Dear Joey,

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The summer before I began the third grade, I attended my first camp with my church youth group.  I remember being terrified as we left the church.  I had never spent that many days away from home.

Little did I know, that camp visit would begin my deep history with Woodland Christian Camp.  I attended as a camper each summer until I was sixteen.  At sixteen I met a young man whose father volunteered as a camp dean each summer for the third and fourth graders – the same age I was when I first attended!  I volunteered.  For the next two years I would serve as a camper and a counselor, on different weeks!  Once I graduated from high school I would serve as a counselor for at least one week of camp each summer.

Once my mother passed away and I began teaching full time, I put what was intended to be a temporary pause on my camp counselor service.  However, summer jobs, marriage and children happened and before I knew it, it had been sixteen years since I was on the land I loved so much.

Last September, something woke me early on a Sunday morning.  A casual Facebook scroll ended with a cold grip on my heart.  The precious camp dean I served for so long and loved even longer, Joey, had passed away.  Suddenly it came crashing in on me just how I had neglected the land and people who had meant so much to me.  Joey had always seen the good in me.  He listened to me as I thought through some tough teenage decisions.  He had loved me as a kind uncle through times when I struggled to love even myself.  He had reached out to me when he heard my mother had passed away.  What had I done to thank him?  Nothing.

Over this past week, Joey and his family had been laid upon my heart repeatedly, even showing up in my dreams.  Once more, I was awakened early on a Sunday morning.  Once again a Facebook scroll gripped me.  This was the week of camp that Joey had always served as dean.  Two dear friends who had served with Joey and I were heading it up.  One was Joey’s son, Jason.  I finally knew how to thank Joey.

Yesterday my husband and I took our three children to Woodland.  I introduced them to old friends.  Watching my children talk with Jason, who looks just like his father, felt like the completion of a journey I had not realized was unfinished.  We walked through the buildings where I spent so many happy days.  I introduced them to Joey through a picture Jason had posted in the main mess hall.  We sat on the deck with a view of the lake where I had many a deep discussion with Joey.  We walked down to the lake and sat on the dock where I remember dreaming of my future.  Somehow my dreams did not include sitting there with my children.  It was surreal, but wonderful.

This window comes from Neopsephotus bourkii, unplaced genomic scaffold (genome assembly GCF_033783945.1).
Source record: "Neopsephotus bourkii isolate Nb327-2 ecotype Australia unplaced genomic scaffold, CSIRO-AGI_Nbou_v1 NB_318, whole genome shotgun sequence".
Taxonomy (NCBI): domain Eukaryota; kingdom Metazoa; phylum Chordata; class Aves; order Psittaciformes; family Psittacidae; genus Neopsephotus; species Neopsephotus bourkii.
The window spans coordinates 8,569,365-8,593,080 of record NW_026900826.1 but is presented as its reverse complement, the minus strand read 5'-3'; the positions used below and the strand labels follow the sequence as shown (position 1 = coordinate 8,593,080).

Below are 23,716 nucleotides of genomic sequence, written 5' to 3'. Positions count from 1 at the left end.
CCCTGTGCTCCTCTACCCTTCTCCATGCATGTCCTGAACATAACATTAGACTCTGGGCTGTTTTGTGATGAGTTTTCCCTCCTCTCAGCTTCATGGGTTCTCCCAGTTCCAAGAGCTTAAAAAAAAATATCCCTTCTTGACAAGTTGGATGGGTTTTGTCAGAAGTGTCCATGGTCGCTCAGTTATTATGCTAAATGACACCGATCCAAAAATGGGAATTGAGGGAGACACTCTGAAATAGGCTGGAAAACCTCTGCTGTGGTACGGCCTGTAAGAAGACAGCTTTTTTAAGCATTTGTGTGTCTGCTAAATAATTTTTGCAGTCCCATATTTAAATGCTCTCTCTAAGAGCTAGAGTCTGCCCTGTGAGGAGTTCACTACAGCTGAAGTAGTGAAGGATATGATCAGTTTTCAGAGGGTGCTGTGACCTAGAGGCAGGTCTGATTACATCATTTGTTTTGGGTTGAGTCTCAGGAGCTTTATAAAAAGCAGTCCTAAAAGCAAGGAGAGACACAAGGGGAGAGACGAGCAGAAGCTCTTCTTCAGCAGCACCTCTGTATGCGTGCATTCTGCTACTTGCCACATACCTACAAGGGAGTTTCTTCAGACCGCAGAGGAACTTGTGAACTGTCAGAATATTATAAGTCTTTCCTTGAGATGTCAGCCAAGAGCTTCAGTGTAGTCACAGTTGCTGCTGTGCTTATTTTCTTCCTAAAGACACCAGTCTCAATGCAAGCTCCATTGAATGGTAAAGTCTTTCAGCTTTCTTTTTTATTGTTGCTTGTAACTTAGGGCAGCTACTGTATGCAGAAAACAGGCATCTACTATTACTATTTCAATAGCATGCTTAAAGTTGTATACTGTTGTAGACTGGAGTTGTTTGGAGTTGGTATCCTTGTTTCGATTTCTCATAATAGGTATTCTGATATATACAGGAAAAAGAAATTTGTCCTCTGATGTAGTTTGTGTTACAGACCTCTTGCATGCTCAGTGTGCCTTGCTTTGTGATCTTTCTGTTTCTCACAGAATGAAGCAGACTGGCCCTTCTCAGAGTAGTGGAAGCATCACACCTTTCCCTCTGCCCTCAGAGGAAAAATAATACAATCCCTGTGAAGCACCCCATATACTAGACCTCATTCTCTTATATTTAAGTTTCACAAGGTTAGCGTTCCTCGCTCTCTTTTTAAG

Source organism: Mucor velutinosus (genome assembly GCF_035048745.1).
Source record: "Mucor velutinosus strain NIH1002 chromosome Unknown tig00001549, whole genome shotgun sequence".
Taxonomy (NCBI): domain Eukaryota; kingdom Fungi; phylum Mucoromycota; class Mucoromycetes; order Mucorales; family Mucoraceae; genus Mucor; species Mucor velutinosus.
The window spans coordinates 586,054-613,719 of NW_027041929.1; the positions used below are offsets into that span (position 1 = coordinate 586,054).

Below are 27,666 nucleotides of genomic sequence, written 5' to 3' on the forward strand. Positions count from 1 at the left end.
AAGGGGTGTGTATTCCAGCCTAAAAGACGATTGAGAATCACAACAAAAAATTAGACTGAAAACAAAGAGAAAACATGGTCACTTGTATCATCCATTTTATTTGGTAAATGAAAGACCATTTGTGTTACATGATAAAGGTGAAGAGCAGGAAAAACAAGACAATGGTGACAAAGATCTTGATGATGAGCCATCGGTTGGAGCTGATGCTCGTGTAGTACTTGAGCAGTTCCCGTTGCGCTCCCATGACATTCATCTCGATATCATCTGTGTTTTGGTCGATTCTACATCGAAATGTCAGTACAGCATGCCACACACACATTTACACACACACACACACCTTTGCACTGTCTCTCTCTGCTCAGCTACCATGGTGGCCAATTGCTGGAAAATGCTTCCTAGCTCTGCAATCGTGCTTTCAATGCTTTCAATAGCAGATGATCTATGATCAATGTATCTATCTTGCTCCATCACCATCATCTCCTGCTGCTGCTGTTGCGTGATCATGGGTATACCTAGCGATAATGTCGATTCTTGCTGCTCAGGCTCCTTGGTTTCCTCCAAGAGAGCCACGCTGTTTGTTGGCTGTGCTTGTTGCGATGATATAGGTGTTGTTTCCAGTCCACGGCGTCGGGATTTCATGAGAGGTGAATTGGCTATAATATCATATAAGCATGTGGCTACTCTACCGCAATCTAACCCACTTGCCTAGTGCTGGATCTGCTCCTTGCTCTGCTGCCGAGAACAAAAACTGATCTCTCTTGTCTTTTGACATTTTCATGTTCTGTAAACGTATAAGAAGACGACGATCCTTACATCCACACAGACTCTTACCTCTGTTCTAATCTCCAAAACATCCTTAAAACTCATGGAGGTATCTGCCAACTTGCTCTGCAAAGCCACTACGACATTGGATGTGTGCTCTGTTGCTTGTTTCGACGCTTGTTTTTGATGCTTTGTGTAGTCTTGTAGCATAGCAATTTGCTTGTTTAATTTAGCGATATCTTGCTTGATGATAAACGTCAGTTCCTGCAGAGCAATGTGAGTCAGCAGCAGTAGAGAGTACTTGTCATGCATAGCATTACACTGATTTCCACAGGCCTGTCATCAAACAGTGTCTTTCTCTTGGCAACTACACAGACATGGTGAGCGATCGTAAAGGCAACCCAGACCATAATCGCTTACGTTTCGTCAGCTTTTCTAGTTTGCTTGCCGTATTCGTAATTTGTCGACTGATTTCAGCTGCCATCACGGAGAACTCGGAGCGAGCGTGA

Joey taught me one more lesson yesterday.  I stood by the lake alone for a few minutes, saying my good-bye to Joey and remembering all the dreams I had during my teenage years.  I realized that I wasn’t living many of them at all.  My husband was only a friend during those years.  I never imagined being married to him and sharing children.  I am a teacher as planned, but teaching is not what I imagined.  Adulting is not what I imagined.  But what I have is …. perfect for me.  I couldn’t imagine a husband who understands me better.  He is patient when I need it and challenges my thinking to make me look at situations from various angles – much like Joey.  My career is my mission field and has taught me that with God I can go farther than I ever could alone – as Joey told me He would.

Joey taught me that while I may not be living exactly my teenage dreams, I am living God’s dreams for me, and He dreams so much bigger than we can.

Dear Joey,

Thank you for everything you gave to me growing up – most importantly, a listening ear when I needed it.  Thank you for modeling faith in God, even in the face of difficult circumstances.  I hope I have made you proud.  Enjoy your reward.  There aren’t many who deserve it more than you.

Love always,

Aletheia

 

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